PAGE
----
Resin, We're on the edge of the desert. There are no raccoons here or even fox. The coyotes are too timid to go into our enclosed chicken pasture with 6ft tall welded wire fence. They'd have to dig under the fence to get in. My neighbor lost at least 2 of his free range chickens last weekend to a coyote .... I am certain. I saw the feather piles. I also saw the darned coyote critter coming back for more chicken breakfast the very next morning at 6 a.m. We had a surprise for waiting for him. He'll likely not associate our properties as a good place for a delightful chicken breakfast any more. Coyotes are beautiful animals but even they can be a problem for farmers. Here they dig up the soft hoses of the pressurized watering systems in the hop fields and vineyards. They bite and chew into the soft hoses just for a drink. They cause tens of thousands of dollars damage to the water systems all over the county every year. We have skunk troubles too but they can be dissuaded from coming onto the land with a good dog roaming the perimeter fence line that does not bother chickens. Man oh man .... today was absolutely beautiful day .... 85 degrees and not a cloud in the sky and a slight breeze. Hops are being harvested on either side of our property.
Resin, A great way to keep hawks away from a bird feeder station is by using a nearly invisible net like a fishnet but it needs to be kinda large. The little birds will easily navigate around the net but a hawk needs a longer flight path (like an airplane landing) as they swoop in for their tasty little meal. Reflective material may also be effective in keeping hawks away. However, reflective material may keep your songbirds away too. I've seen American Kestrals (Sparrow Hawks) catching sparrows and finches here ..... as many as they want most any time of the day. They also are highly effective catching the small gophers and field mice. I saw one Kestral with a gopher in his claws flying just above the gravel driveway .... it looked like the gopher weighed more than the little hawk. The prettiest hawks I've seen here are the White Tailed Kites. They look a lot like Sea Gulls as they fly around. They have beaks almost like a parrot. When we first glimpsed them we thought they were Sea Gulls.
he'll leave if there isn't any food. if the birds flew off, he's probably looking for snakes or mice. if you mow your grass it's easier for them to see the critters. i have an owl that comes every night looking for mice and snakes. the owl is a little creepy though cause it peers in my window at me and if i slightly move my foot he will fly away.
Hi Len! He peers in your window? That would be cool but a little creepy.
yes it is. i know it's just a bird, but if it so afraid of me why does it keep peeping? wherever or whenever i try to sneak a peek at it seems to know i'm looking at it. it turns around, gives me a stare and then flies off.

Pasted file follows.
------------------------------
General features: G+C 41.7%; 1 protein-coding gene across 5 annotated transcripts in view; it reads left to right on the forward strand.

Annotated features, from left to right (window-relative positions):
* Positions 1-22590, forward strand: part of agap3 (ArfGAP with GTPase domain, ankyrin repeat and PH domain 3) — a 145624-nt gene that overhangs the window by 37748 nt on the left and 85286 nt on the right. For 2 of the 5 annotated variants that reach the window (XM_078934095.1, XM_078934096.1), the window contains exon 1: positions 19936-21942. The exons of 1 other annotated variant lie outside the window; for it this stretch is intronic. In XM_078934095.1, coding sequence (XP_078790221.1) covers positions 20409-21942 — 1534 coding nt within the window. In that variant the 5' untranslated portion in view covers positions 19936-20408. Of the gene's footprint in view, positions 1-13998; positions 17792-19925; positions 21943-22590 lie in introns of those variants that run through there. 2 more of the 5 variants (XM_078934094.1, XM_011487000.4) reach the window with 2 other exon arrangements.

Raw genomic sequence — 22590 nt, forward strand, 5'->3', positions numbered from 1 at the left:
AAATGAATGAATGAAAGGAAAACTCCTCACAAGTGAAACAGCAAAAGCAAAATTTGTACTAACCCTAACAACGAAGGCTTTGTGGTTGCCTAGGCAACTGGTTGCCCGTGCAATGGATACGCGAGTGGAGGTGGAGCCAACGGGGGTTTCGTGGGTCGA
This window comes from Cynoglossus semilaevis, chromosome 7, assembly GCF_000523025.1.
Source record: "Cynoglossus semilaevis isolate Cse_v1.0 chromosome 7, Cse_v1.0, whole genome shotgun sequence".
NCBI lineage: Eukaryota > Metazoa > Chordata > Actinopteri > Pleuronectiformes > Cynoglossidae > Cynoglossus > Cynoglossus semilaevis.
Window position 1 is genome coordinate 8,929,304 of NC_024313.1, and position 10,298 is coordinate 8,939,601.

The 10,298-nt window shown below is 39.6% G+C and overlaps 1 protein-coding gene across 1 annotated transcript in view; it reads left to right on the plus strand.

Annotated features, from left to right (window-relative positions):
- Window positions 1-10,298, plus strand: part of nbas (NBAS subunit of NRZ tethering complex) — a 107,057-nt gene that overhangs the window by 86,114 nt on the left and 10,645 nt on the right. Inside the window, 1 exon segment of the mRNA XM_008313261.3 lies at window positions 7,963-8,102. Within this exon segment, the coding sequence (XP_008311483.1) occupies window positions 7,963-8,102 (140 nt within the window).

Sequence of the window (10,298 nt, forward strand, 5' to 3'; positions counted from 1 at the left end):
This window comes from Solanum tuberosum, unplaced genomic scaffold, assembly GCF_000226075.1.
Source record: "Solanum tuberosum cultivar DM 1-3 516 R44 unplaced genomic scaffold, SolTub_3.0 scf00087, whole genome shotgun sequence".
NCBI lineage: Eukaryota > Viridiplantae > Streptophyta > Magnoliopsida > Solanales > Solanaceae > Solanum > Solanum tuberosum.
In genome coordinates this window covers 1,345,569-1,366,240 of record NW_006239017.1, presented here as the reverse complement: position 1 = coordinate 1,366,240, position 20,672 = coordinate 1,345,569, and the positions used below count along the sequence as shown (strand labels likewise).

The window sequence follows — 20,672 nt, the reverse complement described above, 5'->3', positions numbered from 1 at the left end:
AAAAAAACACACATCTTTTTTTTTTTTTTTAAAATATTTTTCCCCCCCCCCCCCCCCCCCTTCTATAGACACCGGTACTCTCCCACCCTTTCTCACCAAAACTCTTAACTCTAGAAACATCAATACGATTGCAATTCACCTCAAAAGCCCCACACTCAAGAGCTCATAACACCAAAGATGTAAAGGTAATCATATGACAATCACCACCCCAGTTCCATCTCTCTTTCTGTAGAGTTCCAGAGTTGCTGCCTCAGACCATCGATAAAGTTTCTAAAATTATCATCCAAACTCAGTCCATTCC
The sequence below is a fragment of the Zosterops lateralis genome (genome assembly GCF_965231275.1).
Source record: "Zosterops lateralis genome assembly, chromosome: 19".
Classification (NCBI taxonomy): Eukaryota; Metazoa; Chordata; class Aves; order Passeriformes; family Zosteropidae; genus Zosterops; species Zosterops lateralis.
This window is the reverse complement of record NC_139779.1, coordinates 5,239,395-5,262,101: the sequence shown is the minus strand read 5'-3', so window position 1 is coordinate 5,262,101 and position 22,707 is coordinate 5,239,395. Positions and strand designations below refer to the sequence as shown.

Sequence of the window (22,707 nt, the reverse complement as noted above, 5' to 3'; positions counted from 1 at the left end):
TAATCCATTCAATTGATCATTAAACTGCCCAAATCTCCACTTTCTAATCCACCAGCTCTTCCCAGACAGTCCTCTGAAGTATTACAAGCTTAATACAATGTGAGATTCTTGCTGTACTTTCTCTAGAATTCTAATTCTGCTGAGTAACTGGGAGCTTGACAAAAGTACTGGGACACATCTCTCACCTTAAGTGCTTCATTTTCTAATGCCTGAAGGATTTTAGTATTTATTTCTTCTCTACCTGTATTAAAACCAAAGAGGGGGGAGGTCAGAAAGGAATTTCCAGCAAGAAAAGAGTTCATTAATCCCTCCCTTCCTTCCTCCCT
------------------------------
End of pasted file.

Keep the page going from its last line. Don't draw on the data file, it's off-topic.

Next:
just one a scottie, but she could care less about mr. owl. it was just here again in the bare branch outside my window. we saw a snake in the backyard a couple hours ago, so i guess the owl keeps finding food.
What kind of owl is it? That is funny that he is peering in your window.
We have lots of owls here. The first time I saw a barn owl, I was a little creeped out. They have a strange face. I was looking at his back, and he swiveled that face around, eehhhhh, kinda like a white monkey face.
i think it is a common gray horned owl. very ordinary looking. i'm not sure it's there just peeping at me, they seem to like bare branches and one is outside my window, but they don't miss a thing. It may be that the things just see so well. telescopic vision lol
Does he hoot at you too?
We sometimes hear them at night. "who cooks for yoooooooou?" We like to hear them.
We also have one that sounds like a cross between a drunken redneck and a coyotte. Haven't seen it yet, but hear it in the late fall.
What about putting a trellis over the bird bath & fountain?
yes and i try to talk back but i haven't quite got the trill down.
Hi SCNewbie! I guess that could be tried but I would worry that they wouldn't see the Hawk coming in for them as well as when the bath is in the open. :-)
The birds returned today! right now I have a robin, a mocking bird, a blue headed black bird, & several small sparrows, all in the birdbath/fountain! There is a lone bluejay screeching in the top of the pine, and 2 doves scratching around in the yard. I can't tell you how happy this makes me! It is like someone flipped a switch and back they came. I hear a cardinal singing now. This is so strange, where were they yesterday?
Hi Cathy, Thats great news!
I'm guessing your blue headed Blackbird is actually a Grackle but possibly not this Common one.
Where were they yesterday? Just being extra cautious I guess. :-)